Unlike I remember it, my boyfriend was brought to the room after I was already there. He said I looked stunned, and that it appeared I had been crying -- basically, my eyes and nose were red and watery. The nurse anesthetist was there (again, I don't remember anyone there but my boyfriend), and told him that I was quite groggy because I had "a little difficulty" with the procedure and required more drugs. He was assured I would come out of it soon. He told me I had trouble talking coherently, and that he couldn't understand what I was saying. The nurse told both of us that the procedure "was fine - nothing was wrong," but I don't remember it, and asked about twice later.
[...] I now remember waking up and being in great pain. I remember screaming for them to stop, to take it out. I remember being told it was almost over, but screaming that it hurt too much. I am guessing at that point I got more drugs, because I don't recall the end of the procedure -- just waking up in the curtained room.
[...] I have given birth to two children, so I am no stranger to pain. For me to have cried or screamed means that it was excruciating.
Suffering is not just an intellectual game
In general, the prospective horror of suffering toward the end of life due to any number of medical complications, culminating in the process of dying, has haunted me ever since I watched videos about it in high school, though usually I put it at the back of my mind. Unlike more speculative fears, pain near the end of life has probability near 1, so I can't just brush it off as irrational.
When I get older, I plan to research how to minimize pain during surgery, what options for euthanasia I can pursue, and so, but there's also the unavoidable risk of some accident or illness happening in the near term, putting me in a situation of immense pain and needing to make medical choices before I've done my homework. Or, worse, being incapacitated and unable to make such choices -- and given the pro-life and suffering-isn't-so-bad impulses of most people, this possibility is truly frightening.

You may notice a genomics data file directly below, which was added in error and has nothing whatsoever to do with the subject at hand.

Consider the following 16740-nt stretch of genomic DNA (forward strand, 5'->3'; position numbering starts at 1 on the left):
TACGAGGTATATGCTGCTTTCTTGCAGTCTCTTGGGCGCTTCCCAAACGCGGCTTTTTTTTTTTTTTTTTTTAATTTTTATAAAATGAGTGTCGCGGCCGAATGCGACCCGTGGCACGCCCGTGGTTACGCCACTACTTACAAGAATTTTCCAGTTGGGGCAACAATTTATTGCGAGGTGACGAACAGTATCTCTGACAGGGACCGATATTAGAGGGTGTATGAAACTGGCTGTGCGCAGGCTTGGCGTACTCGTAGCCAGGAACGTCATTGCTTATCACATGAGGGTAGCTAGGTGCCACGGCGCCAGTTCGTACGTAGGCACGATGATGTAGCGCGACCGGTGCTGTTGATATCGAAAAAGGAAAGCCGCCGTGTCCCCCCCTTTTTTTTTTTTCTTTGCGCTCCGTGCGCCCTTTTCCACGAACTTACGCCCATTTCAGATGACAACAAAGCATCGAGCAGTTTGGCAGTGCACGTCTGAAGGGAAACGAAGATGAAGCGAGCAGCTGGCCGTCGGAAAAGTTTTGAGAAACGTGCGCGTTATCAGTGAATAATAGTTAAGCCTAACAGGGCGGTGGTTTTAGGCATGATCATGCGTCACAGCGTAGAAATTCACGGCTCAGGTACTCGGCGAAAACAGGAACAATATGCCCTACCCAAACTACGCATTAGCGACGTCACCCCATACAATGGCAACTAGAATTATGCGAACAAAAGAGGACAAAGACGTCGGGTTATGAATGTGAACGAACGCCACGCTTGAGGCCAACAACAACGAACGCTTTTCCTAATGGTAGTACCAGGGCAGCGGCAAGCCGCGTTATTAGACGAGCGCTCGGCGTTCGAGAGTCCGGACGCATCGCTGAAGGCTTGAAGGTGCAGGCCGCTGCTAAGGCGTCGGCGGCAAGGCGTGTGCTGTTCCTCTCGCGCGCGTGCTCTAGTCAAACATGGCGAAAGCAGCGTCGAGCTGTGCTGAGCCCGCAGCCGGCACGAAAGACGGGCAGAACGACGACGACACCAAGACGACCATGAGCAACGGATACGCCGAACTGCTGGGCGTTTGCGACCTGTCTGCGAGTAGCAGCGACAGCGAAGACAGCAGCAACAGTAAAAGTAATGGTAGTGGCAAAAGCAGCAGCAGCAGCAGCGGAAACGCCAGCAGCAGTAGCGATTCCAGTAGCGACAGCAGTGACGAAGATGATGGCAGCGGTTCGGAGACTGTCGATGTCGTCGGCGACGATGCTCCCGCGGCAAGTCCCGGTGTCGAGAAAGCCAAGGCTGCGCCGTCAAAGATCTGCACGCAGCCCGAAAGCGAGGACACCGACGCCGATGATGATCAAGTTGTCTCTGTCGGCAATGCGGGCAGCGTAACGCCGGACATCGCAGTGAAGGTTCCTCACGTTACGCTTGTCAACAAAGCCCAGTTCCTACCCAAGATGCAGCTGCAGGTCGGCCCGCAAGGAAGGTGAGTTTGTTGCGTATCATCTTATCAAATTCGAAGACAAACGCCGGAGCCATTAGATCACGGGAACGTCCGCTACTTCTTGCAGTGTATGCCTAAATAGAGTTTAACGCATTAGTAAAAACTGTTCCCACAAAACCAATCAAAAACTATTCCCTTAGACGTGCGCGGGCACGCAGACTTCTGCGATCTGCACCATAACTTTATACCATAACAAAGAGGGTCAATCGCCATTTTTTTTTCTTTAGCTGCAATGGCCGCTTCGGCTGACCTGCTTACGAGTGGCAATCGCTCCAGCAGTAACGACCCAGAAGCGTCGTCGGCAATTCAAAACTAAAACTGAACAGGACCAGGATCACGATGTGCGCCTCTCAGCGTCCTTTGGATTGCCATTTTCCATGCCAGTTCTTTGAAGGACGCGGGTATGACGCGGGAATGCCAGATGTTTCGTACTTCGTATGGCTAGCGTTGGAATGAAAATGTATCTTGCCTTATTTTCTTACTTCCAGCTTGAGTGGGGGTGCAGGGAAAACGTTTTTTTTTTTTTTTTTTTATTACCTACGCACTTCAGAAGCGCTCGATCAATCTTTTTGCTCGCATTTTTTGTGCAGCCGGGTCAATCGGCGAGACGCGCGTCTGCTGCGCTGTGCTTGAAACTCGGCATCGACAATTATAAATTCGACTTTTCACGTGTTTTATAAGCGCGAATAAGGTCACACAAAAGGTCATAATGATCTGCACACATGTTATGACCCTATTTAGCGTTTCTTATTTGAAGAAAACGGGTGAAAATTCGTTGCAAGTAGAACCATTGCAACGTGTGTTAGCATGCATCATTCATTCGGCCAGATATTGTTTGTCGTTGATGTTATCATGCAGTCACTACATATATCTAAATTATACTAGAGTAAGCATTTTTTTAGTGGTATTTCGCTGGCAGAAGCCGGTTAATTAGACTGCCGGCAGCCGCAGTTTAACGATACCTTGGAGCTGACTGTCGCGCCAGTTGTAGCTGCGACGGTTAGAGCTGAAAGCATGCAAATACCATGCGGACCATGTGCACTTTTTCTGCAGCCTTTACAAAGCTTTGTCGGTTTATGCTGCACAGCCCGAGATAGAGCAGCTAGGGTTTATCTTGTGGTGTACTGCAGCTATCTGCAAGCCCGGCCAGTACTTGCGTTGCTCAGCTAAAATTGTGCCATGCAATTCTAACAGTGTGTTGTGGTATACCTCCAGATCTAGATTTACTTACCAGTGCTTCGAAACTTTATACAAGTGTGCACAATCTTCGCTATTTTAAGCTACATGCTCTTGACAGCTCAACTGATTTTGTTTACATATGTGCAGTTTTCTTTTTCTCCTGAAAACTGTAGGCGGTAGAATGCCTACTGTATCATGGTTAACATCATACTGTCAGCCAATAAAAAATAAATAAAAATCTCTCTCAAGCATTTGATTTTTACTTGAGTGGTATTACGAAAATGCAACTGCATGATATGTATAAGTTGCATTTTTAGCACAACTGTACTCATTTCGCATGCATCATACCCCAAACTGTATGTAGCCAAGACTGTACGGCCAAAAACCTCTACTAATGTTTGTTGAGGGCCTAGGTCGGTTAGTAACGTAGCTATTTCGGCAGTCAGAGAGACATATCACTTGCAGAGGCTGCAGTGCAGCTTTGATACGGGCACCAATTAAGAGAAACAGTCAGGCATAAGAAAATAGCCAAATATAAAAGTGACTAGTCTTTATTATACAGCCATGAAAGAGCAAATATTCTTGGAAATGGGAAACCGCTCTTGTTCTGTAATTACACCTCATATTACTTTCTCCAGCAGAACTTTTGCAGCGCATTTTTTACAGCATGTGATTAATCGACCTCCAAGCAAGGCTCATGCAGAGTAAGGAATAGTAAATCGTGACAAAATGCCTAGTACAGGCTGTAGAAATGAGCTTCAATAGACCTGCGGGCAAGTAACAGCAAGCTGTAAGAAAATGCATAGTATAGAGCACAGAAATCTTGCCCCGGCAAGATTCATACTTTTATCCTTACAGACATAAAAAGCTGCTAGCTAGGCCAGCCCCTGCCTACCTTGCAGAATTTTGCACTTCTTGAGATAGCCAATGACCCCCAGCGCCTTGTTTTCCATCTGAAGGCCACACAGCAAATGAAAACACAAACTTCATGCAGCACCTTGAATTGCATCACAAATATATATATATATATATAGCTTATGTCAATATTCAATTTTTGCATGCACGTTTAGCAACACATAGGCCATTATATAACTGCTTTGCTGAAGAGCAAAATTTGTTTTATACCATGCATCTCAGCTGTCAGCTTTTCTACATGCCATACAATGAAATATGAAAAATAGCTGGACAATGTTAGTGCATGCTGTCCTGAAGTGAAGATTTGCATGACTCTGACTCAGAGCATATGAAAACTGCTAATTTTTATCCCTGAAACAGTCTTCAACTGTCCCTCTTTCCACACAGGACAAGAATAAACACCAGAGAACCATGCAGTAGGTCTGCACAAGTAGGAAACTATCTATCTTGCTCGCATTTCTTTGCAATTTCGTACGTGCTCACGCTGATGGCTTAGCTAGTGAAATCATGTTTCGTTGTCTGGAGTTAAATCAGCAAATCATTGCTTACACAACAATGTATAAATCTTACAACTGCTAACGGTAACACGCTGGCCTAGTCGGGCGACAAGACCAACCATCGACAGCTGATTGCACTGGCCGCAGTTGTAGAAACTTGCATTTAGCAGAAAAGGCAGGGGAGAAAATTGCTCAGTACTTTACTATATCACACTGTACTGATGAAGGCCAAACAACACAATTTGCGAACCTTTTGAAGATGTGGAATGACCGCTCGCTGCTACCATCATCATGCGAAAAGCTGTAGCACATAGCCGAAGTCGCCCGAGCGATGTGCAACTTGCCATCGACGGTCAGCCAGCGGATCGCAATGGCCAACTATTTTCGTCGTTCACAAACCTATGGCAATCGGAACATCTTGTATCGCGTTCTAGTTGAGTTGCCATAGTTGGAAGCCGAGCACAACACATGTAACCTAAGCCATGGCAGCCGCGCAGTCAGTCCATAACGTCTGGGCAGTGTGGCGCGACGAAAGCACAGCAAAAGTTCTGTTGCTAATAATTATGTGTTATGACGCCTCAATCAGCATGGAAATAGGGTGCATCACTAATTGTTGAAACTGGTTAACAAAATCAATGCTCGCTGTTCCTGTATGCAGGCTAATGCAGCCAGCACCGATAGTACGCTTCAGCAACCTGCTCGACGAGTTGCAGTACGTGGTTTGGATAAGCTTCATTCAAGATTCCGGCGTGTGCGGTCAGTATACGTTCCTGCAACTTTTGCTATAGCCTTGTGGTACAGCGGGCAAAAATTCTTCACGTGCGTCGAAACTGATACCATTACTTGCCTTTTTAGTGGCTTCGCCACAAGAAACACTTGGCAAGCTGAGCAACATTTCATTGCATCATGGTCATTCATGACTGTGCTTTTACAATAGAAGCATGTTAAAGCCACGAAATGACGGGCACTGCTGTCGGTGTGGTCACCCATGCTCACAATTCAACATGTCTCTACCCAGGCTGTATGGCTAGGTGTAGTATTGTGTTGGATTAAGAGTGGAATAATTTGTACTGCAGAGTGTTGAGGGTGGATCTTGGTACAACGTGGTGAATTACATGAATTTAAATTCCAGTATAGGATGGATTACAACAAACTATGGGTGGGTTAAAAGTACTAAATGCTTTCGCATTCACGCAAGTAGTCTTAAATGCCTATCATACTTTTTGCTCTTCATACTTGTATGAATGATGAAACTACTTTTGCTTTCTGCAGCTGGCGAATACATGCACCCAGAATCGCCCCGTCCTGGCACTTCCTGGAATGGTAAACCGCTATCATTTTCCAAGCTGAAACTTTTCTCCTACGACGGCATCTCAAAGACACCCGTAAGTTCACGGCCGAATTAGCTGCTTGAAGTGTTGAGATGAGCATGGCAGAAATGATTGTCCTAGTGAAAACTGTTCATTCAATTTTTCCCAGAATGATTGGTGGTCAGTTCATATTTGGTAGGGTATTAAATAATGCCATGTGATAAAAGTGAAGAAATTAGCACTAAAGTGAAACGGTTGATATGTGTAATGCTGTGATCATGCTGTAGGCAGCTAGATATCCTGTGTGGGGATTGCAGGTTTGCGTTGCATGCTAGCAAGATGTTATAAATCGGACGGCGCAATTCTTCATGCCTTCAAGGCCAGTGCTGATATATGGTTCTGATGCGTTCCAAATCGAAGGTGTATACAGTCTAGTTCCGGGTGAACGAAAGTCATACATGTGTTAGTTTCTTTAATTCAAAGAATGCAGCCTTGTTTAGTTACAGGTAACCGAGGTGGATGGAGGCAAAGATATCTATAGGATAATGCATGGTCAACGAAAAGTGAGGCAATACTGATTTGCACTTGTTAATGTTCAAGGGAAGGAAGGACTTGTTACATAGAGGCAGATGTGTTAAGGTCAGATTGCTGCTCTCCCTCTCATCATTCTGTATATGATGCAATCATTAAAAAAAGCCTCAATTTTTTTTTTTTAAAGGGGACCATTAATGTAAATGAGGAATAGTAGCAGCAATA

Most people ignore worries about medical pain because it's far away. Several of my friends think I'm weird to be so parochial about reducing suffering and not take a more far-sighted view of my idealized moral values. They tend to shrug off pain, saying it's not so bad. They think it's extremely peculiar that I don't want to be open to changing my moral perspective and coming to realize that suffering isn't so important and that other things matter comparably.
Perhaps others don't understand what it's like to be me. Morality is not an abstract, intellectual game, where I pick a viewpoint that seems comely and elegant to my sensibilities. Morality for me is about crying out at the horrors of the universe and pleading for them to stop. Sure, I enjoy intellectual debates, interesting ideas, and harmonious resolutions of conflicting intuitions, and I realize that if you're serious about reducing suffering, you do need to get into a lot of deep, recondite topics. But fundamentally it has to come back to suffering or else it's just brain masturbation while others are being tortured. Of course, I'm guilty of plenty of that, and to some extent it's necessary for sustainability. (Rob Wiblin said something like, "Altruism is a marathon, not a sprint.") But basing your whole moral outlook on pleasant abstractions does not seem tenable to a brain wired the way mine is.
In a Facebook comment, I said:
I take a hard line because concern for suffering is just one of many causes a person can be entrained by. It's easy for organisms to let their value systems shift around until what was yesterday's overriding principle is today's lost cause. Consider an example that was floated around recently -- live sushi in Japan. That people can take delight in a dining fad without giving a second thought to the (potential) massive suffering they're causing illustrates the wide range of potential human motivational impulses. It's easy for us, in our comfortable houses and with full stomachs, to muse about various moral abstractions that catch our interest.
I say no. When you let other things displace the importance of suffering, that's not an improvement but a failure of goal preservation. That future self would be failing to live up to what I care about now, and I don't want that to happen. It's the feeling other altruists would have if they started using all their money to buy expensive cars and mansions.
Now, there are plenty of fuzzy moral sub-questions when defining what "reducing as much expected suffering as possible" looks like: What computations are conscious? Do you weight by brain size? How do you handle infinities? Etc. These questions have to be answered to make the suffering-reduction program specific. But they don't involve trading suffering reduction against some other value that tempts euthymic minds, like complexity or knowledge or life or whatever else.
Matt Ball is someone else who understands my perspective: